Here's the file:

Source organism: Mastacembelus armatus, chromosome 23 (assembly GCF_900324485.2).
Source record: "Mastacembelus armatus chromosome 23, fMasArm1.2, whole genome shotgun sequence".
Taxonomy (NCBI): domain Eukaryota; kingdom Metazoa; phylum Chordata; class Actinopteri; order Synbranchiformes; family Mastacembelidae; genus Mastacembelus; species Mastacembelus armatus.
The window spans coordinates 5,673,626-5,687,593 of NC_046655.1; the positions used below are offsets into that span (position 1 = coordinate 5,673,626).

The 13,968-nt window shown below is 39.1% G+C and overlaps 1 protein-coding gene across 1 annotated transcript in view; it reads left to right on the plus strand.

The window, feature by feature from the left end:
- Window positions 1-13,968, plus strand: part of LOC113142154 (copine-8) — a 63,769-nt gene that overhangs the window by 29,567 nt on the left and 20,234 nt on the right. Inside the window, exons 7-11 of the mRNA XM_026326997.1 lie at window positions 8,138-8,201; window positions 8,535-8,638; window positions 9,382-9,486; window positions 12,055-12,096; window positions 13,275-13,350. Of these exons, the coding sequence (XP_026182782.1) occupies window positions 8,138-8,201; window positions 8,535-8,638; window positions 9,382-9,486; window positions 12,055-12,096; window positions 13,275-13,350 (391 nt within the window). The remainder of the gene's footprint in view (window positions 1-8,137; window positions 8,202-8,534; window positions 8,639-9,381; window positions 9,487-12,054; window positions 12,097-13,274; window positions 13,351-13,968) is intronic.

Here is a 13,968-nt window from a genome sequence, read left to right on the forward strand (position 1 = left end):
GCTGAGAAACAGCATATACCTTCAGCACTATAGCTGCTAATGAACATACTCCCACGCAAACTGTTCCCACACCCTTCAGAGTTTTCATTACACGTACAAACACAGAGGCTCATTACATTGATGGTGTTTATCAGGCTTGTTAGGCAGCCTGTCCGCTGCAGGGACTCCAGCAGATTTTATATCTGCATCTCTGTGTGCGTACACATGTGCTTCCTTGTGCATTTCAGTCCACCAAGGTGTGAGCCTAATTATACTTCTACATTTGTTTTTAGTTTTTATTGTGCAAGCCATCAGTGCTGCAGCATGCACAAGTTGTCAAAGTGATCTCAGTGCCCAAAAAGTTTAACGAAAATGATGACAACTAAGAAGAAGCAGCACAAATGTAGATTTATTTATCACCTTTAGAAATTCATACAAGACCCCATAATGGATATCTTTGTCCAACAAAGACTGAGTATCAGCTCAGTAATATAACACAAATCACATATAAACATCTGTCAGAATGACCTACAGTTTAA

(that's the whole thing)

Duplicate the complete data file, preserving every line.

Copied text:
Source organism: Mastacembelus armatus, chromosome 23 (assembly GCF_900324485.2).
Source record: "Mastacembelus armatus chromosome 23, fMasArm1.2, whole genome shotgun sequence".
Taxonomy (NCBI): domain Eukaryota; kingdom Metazoa; phylum Chordata; class Actinopteri; order Synbranchiformes; family Mastacembelidae; genus Mastacembelus; species Mastacembelus armatus.
The window spans coordinates 5,673,626-5,687,593 of NC_046655.1; the positions used below are offsets into that span (position 1 = coordinate 5,673,626).

The 13,968-nt window shown below is 39.1% G+C and overlaps 1 protein-coding gene across 1 annotated transcript in view; it reads left to right on the plus strand.

The window, feature by feature from the left end:
- Window positions 1-13,968, plus strand: part of LOC113142154 (copine-8) — a 63,769-nt gene that overhangs the window by 29,567 nt on the left and 20,234 nt on the right. Inside the window, exons 7-11 of the mRNA XM_026326997.1 lie at window positions 8,138-8,201; window positions 8,535-8,638; window positions 9,382-9,486; window positions 12,055-12,096; window positions 13,275-13,350. Of these exons, the coding sequence (XP_026182782.1) occupies window positions 8,138-8,201; window positions 8,535-8,638; window positions 9,382-9,486; window positions 12,055-12,096; window positions 13,275-13,350 (391 nt within the window). The remainder of the gene's footprint in view (window positions 1-8,137; window positions 8,202-8,534; window positions 8,639-9,381; window positions 9,487-12,054; window positions 12,097-13,274; window positions 13,351-13,968) is intronic.

Here is a 13,968-nt window from a genome sequence, read left to right on the forward strand (position 1 = left end):
GCTGAGAAACAGCATATACCTTCAGCACTATAGCTGCTAATGAACATACTCCCACGCAAACTGTTCCCACACCCTTCAGAGTTTTCATTACACGTACAAACACAGAGGCTCATTACATTGATGGTGTTTATCAGGCTTGTTAGGCAGCCTGTCCGCTGCAGGGACTCCAGCAGATTTTATATCTGCATCTCTGTGTGCGTACACATGTGCTTCCTTGTGCATTTCAGTCCACCAAGGTGTGAGCCTAATTATACTTCTACATTTGTTTTTAGTTTTTATTGTGCAAGCCATCAGTGCTGCAGCATGCACAAGTTGTCAAAGTGATCTCAGTGCCCAAAAAGTTTAACGAAAATGATGACAACTAAGAAGAAGCAGCACAAATGTAGATTTATTTATCACCTTTAGAAATTCATACAAGACCCCATAATGGATATCTTTGTCCAACAAAGACTGAGTATCAGCTCAGTAATATAACACAAATCACATATAAACATCTGTCAGAATGACCTACAGTTTAA